Denied Wedding in Denmark

Waraporn was visiting Denmark for the third time when in 2005 she met Martin van der Muts in Copenhagen. Soon their relationship became more serious and before Waraporn returned to Thailand they had planned to get marry next time she came to Denmark. Having visited Denmark three times before and never overstayed, it would be no problem to get a new visa – or so they thought.
“When we applied for the next visa for Waraporn to return to Denmark, we were pleased to tell the truth,” Martin explains.
“In the field where you are asked to indicate the purpose of the visit, we happily wrote: “Getting married”.. and I had prepared the requested guarantee sum of 57.000 kr.
Then they waited. Two months passed without any news. Finally, Martin called the Danish immigration authorities and asked to the case.
“To my surprise I was told that the application had already been denied. When I asked on what ground, I was told that she belonged to the “high risk group” of applicants who were likely to overstay their visa,” Martin says.
Martin tried to explain that they had no intention of overstaying. After getting married, his wife would return to Thailand and then they would apply for family re-unification the straightforward way. That didn’t make any difference.
Denied a chance to marry in Denmark, Martin and Waraporn then decided to marry in Thailand.
“We have been planning for our wedding for close to one and a half year and now it seems that this is the only way, we can make it happen,” Martin says.
“I have prepared all the papers and the legalization process is done. So our wedding is now set for this Monday,” he proudly says.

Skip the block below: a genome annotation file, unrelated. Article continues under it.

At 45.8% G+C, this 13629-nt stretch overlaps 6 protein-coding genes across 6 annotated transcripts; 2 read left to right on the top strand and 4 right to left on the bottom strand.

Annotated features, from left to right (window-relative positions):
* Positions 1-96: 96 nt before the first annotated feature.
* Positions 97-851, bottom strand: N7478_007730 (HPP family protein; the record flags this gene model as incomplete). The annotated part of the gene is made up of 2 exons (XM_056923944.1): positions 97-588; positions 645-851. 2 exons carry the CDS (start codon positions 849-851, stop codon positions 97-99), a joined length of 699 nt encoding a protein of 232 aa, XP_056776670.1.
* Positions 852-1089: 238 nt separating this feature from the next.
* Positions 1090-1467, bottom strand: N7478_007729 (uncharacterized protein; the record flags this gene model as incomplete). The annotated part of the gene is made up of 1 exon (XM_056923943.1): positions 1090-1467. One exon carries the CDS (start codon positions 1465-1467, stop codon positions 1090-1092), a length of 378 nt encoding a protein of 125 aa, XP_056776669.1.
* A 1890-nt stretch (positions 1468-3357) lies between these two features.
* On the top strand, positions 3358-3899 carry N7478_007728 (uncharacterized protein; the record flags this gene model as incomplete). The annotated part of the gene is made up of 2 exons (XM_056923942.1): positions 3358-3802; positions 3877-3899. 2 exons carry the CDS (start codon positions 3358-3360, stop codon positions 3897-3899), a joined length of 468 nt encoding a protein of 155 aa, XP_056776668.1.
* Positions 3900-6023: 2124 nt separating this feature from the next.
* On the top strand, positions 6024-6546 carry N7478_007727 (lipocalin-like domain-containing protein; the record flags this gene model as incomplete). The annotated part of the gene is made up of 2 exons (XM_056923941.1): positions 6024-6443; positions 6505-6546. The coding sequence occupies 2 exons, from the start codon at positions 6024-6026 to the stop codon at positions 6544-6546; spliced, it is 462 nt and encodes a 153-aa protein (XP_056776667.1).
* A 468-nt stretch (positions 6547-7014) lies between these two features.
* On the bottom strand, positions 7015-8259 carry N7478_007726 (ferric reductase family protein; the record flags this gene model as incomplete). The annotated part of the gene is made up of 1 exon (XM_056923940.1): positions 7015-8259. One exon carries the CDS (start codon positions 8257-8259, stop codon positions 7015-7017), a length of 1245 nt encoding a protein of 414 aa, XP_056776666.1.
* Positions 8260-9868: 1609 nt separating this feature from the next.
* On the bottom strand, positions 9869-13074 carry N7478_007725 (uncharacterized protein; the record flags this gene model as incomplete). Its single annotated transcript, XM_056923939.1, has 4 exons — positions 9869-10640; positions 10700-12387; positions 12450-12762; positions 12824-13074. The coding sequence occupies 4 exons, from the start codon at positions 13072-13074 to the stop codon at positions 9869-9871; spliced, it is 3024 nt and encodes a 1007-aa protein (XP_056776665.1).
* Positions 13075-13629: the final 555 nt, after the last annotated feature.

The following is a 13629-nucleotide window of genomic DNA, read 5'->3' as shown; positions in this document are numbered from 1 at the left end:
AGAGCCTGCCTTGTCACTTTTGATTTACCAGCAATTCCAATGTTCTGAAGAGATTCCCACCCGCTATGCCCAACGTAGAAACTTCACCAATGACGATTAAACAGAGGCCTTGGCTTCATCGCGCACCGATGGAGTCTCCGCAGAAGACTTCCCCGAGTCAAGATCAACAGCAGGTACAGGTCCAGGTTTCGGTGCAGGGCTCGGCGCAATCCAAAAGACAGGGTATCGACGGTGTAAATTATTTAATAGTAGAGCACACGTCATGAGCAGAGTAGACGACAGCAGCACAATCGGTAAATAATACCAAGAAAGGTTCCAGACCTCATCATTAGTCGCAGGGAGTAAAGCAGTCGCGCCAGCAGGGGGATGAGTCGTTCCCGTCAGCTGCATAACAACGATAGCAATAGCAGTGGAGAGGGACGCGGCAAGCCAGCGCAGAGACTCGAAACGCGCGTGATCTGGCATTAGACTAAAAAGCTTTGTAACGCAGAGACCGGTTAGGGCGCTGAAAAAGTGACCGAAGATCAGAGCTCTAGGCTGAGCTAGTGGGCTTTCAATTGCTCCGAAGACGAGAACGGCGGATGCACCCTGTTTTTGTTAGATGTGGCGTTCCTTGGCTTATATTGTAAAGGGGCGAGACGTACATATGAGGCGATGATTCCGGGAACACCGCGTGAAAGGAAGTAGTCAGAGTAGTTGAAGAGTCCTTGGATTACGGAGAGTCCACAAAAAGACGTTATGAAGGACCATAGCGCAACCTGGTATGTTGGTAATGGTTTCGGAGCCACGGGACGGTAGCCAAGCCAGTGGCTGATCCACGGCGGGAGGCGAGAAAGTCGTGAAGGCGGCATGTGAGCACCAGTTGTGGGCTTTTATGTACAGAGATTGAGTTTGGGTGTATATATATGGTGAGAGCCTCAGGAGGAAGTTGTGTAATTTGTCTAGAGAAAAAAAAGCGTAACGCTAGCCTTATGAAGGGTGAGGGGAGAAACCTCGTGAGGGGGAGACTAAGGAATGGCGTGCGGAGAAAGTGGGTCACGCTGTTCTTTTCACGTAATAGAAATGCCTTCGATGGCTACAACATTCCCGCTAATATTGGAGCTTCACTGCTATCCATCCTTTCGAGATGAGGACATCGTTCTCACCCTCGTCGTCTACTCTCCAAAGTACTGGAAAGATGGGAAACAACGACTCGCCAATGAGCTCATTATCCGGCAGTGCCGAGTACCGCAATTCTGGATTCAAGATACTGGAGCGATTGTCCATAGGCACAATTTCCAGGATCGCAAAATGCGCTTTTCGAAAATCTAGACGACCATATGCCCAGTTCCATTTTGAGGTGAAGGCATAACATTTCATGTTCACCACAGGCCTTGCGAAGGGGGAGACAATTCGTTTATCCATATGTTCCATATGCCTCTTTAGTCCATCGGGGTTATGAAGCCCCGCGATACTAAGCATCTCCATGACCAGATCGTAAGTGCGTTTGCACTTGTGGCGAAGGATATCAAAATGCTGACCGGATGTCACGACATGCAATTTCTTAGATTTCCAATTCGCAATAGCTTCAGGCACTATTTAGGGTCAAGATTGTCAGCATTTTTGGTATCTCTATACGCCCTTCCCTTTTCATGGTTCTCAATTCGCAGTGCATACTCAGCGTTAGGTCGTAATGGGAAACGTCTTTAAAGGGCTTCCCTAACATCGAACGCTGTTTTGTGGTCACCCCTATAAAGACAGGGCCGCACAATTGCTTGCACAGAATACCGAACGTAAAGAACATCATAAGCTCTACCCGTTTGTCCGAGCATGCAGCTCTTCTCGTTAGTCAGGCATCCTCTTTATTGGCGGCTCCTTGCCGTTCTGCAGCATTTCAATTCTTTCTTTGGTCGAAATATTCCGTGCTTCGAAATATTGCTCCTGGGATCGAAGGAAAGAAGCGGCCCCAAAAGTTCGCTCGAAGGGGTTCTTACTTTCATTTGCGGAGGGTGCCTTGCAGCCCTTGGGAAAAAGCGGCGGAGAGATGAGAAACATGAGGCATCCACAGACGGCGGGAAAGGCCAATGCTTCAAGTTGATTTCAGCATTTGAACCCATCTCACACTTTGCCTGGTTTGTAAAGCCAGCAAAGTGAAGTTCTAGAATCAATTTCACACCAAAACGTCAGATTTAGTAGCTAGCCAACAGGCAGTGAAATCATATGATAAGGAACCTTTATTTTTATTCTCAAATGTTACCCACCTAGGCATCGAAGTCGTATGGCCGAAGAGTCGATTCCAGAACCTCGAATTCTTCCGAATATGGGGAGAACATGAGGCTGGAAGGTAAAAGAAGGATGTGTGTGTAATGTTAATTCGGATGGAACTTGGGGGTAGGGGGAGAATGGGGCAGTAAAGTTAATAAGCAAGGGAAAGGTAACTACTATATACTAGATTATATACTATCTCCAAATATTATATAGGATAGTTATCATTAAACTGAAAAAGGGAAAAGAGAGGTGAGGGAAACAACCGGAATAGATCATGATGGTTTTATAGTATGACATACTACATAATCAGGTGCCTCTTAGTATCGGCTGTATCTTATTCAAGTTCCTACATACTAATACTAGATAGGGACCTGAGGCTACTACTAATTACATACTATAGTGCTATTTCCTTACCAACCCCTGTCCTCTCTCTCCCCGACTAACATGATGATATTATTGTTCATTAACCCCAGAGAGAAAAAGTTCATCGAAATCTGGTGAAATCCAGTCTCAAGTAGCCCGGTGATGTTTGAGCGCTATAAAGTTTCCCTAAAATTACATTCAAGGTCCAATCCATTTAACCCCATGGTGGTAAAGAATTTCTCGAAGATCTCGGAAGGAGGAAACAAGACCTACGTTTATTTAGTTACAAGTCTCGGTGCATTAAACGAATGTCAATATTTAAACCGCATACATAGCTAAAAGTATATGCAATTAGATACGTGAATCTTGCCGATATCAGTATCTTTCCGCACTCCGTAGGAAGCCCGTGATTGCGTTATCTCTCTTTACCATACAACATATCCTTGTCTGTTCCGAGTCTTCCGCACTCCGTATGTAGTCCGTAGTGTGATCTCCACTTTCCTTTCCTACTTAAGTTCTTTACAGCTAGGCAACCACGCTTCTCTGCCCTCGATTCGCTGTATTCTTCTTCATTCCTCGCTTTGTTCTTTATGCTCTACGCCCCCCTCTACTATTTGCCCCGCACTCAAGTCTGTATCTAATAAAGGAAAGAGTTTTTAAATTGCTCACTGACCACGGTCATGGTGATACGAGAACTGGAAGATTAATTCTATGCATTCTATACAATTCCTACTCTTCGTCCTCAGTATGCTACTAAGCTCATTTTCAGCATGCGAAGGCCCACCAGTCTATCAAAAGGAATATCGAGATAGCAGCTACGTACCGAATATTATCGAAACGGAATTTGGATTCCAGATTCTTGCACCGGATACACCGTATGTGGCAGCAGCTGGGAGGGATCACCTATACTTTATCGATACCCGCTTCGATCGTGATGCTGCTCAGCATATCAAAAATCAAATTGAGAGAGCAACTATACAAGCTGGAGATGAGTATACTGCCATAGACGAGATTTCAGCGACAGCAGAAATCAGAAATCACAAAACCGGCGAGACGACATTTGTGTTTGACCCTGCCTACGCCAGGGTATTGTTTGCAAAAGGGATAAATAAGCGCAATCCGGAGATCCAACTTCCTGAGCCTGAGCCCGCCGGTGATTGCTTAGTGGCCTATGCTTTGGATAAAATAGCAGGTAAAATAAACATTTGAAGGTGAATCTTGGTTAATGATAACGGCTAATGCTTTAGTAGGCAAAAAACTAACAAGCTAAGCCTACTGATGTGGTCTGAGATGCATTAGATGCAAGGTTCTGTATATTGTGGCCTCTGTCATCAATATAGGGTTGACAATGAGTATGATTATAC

Next step will then be for Martin and Waraporn to apply for family re-unification. And now, Martin is pleased to add that time finally seems to be on his side..
“The Danish immigration authorities have recently been forced to accept, that if the person applying for visa has been living and working – or just looking for work – in another EU country for a minimum of ten weeks, then they can no longer deny the re-unification,” he explains.
“Now I am just worried that the immigration authorities will manage to set up new obstacles in our way before we get a chance to apply. But then we will have to find ways to overcome those too,” he says confidently.
With a dry humour he adds, that unfortunately he didn’t fall in love with a Brazilian. Then they would have have had no problems at all.
“Well, they don’t seem to realize that love is something you cannot manage with immigration rules and regulations…”

About Gregers Møller

Editor-in-Chief • ScandAsia Publishing Co., Ltd. • Bangkok, Thailand

View all posts by Gregers Møller

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